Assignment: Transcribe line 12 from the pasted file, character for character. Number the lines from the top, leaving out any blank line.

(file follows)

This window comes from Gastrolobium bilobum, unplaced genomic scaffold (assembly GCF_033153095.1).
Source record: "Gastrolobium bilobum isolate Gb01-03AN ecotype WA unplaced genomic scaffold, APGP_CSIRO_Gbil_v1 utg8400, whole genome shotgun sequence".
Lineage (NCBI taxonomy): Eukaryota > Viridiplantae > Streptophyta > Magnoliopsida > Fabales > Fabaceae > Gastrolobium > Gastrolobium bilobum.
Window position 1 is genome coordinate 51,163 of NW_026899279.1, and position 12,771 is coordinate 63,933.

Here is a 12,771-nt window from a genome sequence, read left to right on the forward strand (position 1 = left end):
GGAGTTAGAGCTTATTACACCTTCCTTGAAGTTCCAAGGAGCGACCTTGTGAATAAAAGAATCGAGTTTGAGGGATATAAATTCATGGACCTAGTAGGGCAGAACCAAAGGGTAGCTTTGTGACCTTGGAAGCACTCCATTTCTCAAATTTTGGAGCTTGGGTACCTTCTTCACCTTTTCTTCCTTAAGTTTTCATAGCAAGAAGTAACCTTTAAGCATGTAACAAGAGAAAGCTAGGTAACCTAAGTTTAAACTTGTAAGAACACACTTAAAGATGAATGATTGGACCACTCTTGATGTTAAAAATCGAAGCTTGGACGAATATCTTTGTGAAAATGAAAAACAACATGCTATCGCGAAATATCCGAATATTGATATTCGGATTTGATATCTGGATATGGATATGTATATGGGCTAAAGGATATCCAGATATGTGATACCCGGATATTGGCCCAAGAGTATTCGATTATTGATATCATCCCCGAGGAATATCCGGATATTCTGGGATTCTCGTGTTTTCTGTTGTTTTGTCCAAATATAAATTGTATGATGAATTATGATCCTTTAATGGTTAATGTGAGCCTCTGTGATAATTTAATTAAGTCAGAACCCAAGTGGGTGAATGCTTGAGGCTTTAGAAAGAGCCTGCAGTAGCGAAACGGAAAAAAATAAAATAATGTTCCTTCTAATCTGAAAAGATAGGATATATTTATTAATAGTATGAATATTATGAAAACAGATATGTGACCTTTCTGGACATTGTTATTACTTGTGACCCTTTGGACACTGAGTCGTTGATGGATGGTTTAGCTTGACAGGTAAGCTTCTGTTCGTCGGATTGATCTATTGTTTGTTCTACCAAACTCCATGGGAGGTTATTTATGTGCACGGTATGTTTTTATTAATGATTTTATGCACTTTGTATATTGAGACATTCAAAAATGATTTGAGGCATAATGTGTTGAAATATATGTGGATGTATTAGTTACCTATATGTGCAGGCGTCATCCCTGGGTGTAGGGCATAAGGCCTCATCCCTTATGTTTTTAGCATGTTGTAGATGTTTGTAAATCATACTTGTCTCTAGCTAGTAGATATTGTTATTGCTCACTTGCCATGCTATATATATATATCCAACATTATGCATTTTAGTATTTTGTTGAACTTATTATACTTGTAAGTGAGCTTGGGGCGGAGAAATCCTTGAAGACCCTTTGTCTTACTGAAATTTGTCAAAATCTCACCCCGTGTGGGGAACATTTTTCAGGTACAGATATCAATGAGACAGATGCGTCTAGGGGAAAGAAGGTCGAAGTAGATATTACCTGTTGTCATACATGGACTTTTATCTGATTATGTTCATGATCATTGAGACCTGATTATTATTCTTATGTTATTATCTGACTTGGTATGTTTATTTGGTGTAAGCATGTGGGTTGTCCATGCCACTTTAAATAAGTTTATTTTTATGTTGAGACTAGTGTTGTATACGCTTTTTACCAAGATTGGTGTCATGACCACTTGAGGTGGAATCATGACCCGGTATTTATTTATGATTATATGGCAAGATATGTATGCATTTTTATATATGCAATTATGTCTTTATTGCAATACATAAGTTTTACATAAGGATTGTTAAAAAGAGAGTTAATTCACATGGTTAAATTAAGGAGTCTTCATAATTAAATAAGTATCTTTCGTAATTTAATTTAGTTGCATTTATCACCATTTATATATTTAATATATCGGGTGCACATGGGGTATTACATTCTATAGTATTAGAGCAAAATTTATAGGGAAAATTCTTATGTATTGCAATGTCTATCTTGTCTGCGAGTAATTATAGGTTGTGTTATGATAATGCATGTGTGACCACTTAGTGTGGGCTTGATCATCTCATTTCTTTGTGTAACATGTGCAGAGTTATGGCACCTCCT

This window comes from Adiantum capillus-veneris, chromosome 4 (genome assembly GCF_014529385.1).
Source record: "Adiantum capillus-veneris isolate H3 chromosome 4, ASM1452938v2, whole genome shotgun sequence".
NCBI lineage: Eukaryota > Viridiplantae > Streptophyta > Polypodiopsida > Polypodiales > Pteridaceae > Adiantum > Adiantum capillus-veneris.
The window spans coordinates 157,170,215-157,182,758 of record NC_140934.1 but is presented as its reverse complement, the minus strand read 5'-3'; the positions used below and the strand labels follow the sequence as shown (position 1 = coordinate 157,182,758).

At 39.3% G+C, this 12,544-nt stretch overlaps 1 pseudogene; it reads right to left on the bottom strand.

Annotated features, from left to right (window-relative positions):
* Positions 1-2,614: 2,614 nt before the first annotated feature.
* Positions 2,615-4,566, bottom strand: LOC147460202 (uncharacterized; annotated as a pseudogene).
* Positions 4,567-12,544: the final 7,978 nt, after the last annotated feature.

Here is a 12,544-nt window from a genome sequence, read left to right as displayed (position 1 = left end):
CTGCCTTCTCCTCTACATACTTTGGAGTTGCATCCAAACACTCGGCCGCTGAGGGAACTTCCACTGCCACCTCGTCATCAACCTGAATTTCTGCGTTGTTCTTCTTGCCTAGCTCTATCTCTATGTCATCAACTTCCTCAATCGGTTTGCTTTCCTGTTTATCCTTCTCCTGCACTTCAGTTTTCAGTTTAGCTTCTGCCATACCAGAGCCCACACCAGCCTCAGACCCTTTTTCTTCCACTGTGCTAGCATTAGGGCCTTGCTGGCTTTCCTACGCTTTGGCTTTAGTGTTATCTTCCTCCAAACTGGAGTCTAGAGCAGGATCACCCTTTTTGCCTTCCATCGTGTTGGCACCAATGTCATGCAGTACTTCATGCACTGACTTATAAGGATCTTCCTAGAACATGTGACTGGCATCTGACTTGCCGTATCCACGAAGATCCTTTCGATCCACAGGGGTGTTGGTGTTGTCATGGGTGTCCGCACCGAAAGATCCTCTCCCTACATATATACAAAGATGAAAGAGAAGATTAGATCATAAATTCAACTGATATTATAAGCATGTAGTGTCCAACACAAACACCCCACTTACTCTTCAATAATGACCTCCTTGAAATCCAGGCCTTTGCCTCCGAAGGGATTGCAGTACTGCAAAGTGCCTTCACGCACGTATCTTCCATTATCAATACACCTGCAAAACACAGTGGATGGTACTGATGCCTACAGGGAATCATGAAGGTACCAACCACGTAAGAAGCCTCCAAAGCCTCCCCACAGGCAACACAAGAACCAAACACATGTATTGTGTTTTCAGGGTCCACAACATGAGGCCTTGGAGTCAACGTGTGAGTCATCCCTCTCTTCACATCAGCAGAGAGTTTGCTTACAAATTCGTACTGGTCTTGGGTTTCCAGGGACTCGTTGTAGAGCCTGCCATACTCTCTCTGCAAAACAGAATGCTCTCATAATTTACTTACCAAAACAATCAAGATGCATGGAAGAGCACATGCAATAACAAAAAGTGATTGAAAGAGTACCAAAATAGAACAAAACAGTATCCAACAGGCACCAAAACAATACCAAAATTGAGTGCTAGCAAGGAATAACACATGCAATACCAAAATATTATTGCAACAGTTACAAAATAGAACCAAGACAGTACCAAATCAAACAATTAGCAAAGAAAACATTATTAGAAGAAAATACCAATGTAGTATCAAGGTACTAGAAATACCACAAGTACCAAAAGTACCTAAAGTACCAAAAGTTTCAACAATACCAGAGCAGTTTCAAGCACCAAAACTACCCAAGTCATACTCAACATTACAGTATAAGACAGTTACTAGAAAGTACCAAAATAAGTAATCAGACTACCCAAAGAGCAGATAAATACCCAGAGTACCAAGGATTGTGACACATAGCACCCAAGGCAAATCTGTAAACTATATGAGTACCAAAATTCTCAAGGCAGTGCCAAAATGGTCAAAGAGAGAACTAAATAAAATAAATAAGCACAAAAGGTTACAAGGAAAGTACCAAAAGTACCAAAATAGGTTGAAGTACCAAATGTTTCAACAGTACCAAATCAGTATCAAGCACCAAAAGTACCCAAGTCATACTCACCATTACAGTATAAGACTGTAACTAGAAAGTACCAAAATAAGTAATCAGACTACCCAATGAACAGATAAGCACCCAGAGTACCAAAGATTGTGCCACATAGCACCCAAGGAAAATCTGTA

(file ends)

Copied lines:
Annotated features, from left to right (window-relative positions):